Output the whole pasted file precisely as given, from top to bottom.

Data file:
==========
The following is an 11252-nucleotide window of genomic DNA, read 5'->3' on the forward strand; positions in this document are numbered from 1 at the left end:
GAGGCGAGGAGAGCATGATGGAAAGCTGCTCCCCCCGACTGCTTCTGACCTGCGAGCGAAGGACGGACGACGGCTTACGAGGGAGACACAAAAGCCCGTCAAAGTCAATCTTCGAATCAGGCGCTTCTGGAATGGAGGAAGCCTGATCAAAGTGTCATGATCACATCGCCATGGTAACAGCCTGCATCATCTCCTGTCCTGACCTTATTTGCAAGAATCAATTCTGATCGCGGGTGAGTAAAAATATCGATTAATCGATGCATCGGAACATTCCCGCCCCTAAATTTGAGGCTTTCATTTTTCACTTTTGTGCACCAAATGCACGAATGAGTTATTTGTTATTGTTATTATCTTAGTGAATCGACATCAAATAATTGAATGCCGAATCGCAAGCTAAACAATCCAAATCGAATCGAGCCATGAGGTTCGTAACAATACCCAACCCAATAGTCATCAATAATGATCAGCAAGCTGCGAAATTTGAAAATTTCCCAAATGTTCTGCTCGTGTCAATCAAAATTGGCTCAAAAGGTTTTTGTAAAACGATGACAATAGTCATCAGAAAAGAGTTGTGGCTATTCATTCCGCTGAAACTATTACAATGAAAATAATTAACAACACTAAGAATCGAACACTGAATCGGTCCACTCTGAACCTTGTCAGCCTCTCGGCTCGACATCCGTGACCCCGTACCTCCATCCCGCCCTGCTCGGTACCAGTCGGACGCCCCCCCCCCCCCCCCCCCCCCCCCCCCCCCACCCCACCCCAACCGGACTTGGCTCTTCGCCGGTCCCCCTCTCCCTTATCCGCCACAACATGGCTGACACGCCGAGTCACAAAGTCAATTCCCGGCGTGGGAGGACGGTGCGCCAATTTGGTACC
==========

The following is an 11252-nucleotide window of genomic DNA, read 5'->3' on the forward strand; positions in this document are numbered from 1 at the left end:
GAGGCGAGGAGAGCATGATGGAAAGCTGCTCCCCCCGACTGCTTCTGACCTGCGAGCGAAGGACGGACGACGGCTTACGAGGGAGACACAAAAGCCCGTCAAAGTCAATCTTCGAATCAGGCGCTTCTGGAATGGAGGAAGCCTGATCAAAGTGTCATGATCACATCGCCATGGTAACAGCCTGCATCATCTCCTGTCCTGACCTTATTTGCAAGAATCAATTCTGATCGCGGGTGAGTAAAAATATCGATTAATCGATGCATCGGAACATTCCCGCCCCTAAATTTGAGGCTTTCATTTTTCACTTTTGTGCACCAAATGCACGAATGAGTTATTTGTTATTGTTATTATCTTAGTGAATCGACATCAAATAATTGAATGCCGAATCGCAAGCTAAACAATCCAAATCGAATCGAGCCATGAGGTTCGTAACAATACCCAACCCAATAGTCATCAATAATGATCAGCAAGCTGCGAAATTTGAAAATTTCCCAAATGTTCTGCTCGTGTCAATCAAAATTGGCTCAAAAGGTTTTTGTAAAACGATGACAATAGTCATCAGAAAAGAGTTGTGGCTATTCATTCCGCTGAAACTATTACAATGAAAATAATTAACAACACTAAGAATCGAACACTGAATCGGTCCACTCTGAACCTTGTCAGCCTCTCGGCTCGACATCCGTGACCCCGTACCTCCATCCCGCCCTGCTCGGTACCAGTCGGACGCCCCCCCCCCCCCCCCCCCCCCCCCCCCCCCACCCCACCCCAACCGGACTTGGCTCTTCGCCGGTCCCCCTCTCCCTTATCCGCCACAACATGGCTGACACGCCGAGTCACAAAGTCAATTCCCGGCGTGGGAGGACGGTGCGCCAATTTGGTACC